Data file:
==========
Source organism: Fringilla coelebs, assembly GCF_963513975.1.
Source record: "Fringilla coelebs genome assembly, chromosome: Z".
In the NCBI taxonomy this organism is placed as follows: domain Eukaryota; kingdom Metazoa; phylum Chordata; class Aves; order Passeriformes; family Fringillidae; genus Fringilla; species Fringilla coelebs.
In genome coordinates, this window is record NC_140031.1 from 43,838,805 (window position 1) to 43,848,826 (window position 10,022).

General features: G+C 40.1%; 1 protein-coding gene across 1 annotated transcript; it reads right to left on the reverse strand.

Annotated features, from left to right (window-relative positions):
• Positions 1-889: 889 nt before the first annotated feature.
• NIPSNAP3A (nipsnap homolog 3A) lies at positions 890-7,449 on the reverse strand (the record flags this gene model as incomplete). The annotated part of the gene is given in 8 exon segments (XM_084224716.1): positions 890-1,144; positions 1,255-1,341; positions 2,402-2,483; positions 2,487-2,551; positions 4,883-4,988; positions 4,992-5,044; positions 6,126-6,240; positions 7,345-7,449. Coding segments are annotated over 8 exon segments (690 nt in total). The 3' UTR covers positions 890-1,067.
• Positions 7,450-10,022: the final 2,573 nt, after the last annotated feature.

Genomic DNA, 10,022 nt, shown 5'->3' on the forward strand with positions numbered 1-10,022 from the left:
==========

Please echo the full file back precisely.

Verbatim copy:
Source organism: Fringilla coelebs, assembly GCF_963513975.1.
Source record: "Fringilla coelebs genome assembly, chromosome: Z".
In the NCBI taxonomy this organism is placed as follows: domain Eukaryota; kingdom Metazoa; phylum Chordata; class Aves; order Passeriformes; family Fringillidae; genus Fringilla; species Fringilla coelebs.
In genome coordinates, this window is record NC_140031.1 from 43,838,805 (window position 1) to 43,848,826 (window position 10,022).

General features: G+C 40.1%; 1 protein-coding gene across 1 annotated transcript; it reads right to left on the reverse strand.

Annotated features, from left to right (window-relative positions):
• Positions 1-889: 889 nt before the first annotated feature.
• NIPSNAP3A (nipsnap homolog 3A) lies at positions 890-7,449 on the reverse strand (the record flags this gene model as incomplete). The annotated part of the gene is given in 8 exon segments (XM_084224716.1): positions 890-1,144; positions 1,255-1,341; positions 2,402-2,483; positions 2,487-2,551; positions 4,883-4,988; positions 4,992-5,044; positions 6,126-6,240; positions 7,345-7,449. Coding segments are annotated over 8 exon segments (690 nt in total). The 3' UTR covers positions 890-1,067.
• Positions 7,450-10,022: the final 2,573 nt, after the last annotated feature.

Genomic DNA, 10,022 nt, shown 5'->3' on the forward strand with positions numbered 1-10,022 from the left: